RCEP will not make the trade deficit with China worse: MOIT
Worries have been raised that RCEP will lead to a higher trade deficit with partners, especially China. But the Ministry of Industry and Trade (MOIT) doesn’t think so.
In the first 10 months of 2020, Vietnam exported $18.9 billion worth of products to ASEAN markets, while it imported $24.5 billion worth of products from them. Meanwhile, Vietnam’s export turnover to China was $37.91 billion and import turnover reached $65.62 billion.
Vietnam signed RCEP Agreement on November 15
As for the South Korean market, Vietnam exported $16.1 billion and imported $37.47 billion from it. The figures were $15.74 billion and $16.55 billion, respectively, for the Japanese market.
MOIT believes that RCEP won’t bring more risks to any member country. With the principle on harmonization of rules of origin, Vietnam’s businesses can use input materials from other markets such as Japan and South Korea to enjoy the preferential tariffs under RCEP, so as to boost the export to regional markets, including China.
Vietnam already has FTAs with ASEAN and five partner countries in RCEP, including the FTA among ASEAN member states (ATIGA) and the FTAs between ASEAN and every partner in these five partner countries (ASEAN+1).
This means that the tariff liberalization process with ASEAN countries has been implemented over the last 20 years, and with the five partners over the last 15 years.
So, MOIT affirmed that the implementation of RCEP will not cause any shock to Vietnam once the tariffs are cut.
|In the first 10 months of 2020, Vietnam exported $18.9 billion worth of products to ASEAN markets, while it imported $24.5 billion worth of products from them. Meanwhile, Vietnam’s export turnover to China was $37.91 billion and import turnover reached $65.62 billion.|
For all ASEAN countries, the agreement is not directed to new added value regarding the market opening as ASEAN has FTAs with partner countries.
Instead, RCEP is basically an agreement that connects ASEAN's existing commitments with five partners in an FTA.
For example, enterprises will only have to use one rule of origin instead of five separate rules of origin in separate FTAs. Similarly, the rules on customs procedures and trade facilitation have also been united and strengthened.
As such, RCEP doesn’t have new commitments on market opening or new competition pressure, but it focuses on creating favorable conditions for enterprises to do business, especially small and medium enterprises.
From the provisions in the FTAs between ASEAN and partner countries, RCEP is expected to have high value in reducing transaction costs, attracting foreign investment, and strengthening the central position of ASEAN in settling trade disputes in the region.
Small and medium enterprises in ASEAN countries, including Vietnam, now find it difficult to take full advantage of preferences because of the existence of many different provisions in the agreements between ASEAN and partner countries.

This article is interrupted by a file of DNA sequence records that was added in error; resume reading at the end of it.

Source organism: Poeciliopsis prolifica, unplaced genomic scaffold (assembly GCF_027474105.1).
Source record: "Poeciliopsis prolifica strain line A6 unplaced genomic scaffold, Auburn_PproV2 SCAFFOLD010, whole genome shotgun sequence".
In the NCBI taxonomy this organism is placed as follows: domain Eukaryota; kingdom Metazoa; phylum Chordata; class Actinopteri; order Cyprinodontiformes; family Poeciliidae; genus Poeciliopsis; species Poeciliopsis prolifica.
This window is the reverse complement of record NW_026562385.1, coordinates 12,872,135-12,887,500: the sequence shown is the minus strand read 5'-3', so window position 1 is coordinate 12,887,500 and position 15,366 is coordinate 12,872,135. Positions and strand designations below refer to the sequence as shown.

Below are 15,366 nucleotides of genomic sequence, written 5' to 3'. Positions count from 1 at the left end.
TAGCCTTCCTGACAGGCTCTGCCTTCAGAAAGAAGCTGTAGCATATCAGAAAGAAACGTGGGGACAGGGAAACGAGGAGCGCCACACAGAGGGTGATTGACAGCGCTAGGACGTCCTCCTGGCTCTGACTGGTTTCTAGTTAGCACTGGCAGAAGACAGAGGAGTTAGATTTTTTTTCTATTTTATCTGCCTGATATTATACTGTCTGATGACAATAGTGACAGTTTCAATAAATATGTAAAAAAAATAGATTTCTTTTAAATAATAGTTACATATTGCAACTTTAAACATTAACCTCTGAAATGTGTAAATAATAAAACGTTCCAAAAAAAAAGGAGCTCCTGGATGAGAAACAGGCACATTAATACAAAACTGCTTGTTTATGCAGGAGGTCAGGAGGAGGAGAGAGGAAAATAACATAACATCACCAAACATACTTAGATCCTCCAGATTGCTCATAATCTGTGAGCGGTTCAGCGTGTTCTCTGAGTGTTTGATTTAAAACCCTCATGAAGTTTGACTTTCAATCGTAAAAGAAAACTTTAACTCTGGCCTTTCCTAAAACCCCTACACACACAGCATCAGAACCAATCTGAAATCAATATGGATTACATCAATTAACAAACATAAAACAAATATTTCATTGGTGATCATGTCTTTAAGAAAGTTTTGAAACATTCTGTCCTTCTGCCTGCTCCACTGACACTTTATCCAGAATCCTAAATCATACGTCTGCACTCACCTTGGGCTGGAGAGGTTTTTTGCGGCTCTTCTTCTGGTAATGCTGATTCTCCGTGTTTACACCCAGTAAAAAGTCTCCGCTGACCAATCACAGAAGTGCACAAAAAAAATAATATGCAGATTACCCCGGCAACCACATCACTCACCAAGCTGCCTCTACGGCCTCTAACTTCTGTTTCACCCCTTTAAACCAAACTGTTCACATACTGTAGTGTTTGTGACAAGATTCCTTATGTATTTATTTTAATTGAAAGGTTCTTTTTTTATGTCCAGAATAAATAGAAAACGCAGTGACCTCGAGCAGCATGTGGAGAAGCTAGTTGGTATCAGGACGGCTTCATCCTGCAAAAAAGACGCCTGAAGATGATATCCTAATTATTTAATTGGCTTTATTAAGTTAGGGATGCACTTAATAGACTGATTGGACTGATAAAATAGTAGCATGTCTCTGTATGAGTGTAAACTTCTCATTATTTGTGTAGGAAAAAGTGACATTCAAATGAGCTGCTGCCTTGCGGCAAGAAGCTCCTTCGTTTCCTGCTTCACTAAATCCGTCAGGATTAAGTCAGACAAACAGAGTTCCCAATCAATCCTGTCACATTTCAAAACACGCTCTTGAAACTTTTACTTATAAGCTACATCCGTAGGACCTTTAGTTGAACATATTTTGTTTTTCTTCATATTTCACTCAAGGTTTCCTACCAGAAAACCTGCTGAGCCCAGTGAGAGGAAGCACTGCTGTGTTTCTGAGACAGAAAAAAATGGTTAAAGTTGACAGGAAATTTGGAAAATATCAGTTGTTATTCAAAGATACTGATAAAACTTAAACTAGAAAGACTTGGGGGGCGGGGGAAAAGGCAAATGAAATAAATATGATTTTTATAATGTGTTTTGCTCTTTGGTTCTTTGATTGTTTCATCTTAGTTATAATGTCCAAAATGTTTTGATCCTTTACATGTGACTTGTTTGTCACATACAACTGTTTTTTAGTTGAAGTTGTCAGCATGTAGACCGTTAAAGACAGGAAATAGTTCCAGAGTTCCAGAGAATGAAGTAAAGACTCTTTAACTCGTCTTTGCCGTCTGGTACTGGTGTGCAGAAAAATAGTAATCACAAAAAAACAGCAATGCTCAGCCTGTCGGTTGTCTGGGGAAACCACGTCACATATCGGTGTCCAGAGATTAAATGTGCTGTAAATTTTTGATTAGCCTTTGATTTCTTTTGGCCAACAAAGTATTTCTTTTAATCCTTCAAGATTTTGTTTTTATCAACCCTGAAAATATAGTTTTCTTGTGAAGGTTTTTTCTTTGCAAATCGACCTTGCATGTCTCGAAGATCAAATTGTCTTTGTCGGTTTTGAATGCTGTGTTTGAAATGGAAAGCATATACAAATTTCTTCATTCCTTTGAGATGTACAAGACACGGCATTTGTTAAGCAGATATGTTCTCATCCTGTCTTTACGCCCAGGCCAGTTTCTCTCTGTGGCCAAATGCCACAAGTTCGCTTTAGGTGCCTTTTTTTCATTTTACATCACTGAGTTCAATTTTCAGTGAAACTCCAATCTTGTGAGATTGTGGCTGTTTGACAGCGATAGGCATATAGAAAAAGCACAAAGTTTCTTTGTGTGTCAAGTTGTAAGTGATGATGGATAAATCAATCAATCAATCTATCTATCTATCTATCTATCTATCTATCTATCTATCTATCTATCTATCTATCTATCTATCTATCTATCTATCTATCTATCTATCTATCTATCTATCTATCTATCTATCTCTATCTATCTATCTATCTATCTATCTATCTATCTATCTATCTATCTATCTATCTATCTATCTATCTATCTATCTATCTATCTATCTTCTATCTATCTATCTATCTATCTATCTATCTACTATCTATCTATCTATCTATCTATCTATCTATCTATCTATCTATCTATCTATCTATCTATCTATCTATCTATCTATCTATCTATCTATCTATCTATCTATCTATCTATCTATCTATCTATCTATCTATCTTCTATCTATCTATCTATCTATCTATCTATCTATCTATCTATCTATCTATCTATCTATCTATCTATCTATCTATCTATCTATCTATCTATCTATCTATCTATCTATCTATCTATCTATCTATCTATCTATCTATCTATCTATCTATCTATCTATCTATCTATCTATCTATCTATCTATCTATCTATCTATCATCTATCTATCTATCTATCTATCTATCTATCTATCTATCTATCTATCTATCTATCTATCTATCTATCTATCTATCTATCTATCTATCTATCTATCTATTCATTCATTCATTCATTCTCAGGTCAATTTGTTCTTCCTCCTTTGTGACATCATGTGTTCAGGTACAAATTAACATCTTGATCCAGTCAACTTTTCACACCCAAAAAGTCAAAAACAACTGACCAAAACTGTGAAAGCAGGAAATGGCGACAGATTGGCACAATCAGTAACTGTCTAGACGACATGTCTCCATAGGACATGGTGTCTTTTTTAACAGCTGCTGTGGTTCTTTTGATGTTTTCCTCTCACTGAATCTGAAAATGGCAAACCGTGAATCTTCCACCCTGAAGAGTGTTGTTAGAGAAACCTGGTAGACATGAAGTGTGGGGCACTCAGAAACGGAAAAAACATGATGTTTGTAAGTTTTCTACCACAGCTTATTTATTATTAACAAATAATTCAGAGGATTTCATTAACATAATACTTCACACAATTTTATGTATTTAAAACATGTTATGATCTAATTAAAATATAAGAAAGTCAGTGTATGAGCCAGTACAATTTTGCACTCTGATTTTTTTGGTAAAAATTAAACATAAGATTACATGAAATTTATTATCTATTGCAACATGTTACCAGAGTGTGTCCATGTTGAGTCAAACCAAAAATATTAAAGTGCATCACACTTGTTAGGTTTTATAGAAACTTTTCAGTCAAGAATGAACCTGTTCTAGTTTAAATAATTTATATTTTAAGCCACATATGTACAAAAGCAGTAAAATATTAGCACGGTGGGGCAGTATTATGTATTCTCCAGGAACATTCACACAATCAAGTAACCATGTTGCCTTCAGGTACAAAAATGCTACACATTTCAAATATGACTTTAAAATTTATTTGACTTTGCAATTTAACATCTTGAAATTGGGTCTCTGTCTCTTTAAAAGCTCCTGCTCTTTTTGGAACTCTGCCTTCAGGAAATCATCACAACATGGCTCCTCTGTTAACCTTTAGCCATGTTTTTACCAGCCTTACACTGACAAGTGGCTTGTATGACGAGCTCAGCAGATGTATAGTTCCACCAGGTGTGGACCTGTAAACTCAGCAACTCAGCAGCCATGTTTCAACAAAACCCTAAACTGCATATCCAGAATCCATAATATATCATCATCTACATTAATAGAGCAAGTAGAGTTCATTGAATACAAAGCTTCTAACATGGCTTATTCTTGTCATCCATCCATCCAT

MOIT believes that with RCEP, these difficulties will be eased thanks to the use of a single set of rules and the principle of adding up all the content from regional countries.
With separate agreements, it will be more difficult for ASEAN countries to settle trade disputes with large partners. Now, with a multilateral mechanism applied to all 15 countries, the rules of trade will be observed more thoroughly.
“RCEP won’t make the trade deficit worse. It will bring improvement to Vietnam and ASEAN countries, especially in the long term,” MOIT said.
According to the ministry, whether Vietnam will see an excess of imports over exports is a factor for it to consider when weighing up the benefits of FTAs, but it must not be the only factor.
Vietnam, for example, has a bilateral FTA with South Korea and now has a multilateral FTA with the country through RCEP. Vietnam still incurs a deficit in trade relations with South Korea, but it is undeniable that the agreements help connect the two economies, increase foreign investment attraction capability, and bring benefits to people and businesses of the two countries.
When Vietnam joined the WTO in 2007, it also incurred a trade deficit. However, the decision to join WTO and integrate into the world’s economy has helped Vietnam’s enterprises develop strongly. With WTO membership, the competitiveness of the economy has improved significantly.
“We have had experience from international integration over many years, which will help us succeed with RCEP,” MOIT said.
Regarding the time of enforcement of RCEP, MOIT said the agreement will be valid when at least six ASEAN countries and three partner countries complete the procedures of ratification. As for other countries, the agreement will become valid after 60 days since the day of completing domestic procedures.
Soon after RCEP takes effect, the member countries will immediately implement their commitments.
Regarding the commitments on tariffs, Vietnam and partner countries will remove the tariffs on at least 64 percent of tariff lines soon after the agreement takes effect.
At the end of the 15-20 year roadmap, Vietnam will remove 85.6-89.6 percent of tariff lines for partner countries, while partner countries will remove 90.7-92 percent of tariff lines for Vietnam.
RCEP will create a vast market with 2.2 billion consumers, or 30 percent of the world’s total population, and GDP of $27 trillion, or 30 percent of the global GDP.
Other RCEP-member economies have the same export products as Vietnam’s, so If Vietnam’s production capability does not improve, the domestic market will become a playing field for Chinese and other foreign products.
If RCEP economies can be united to have a common voice, they will be able to overcome protectionism and unilateralism to develop.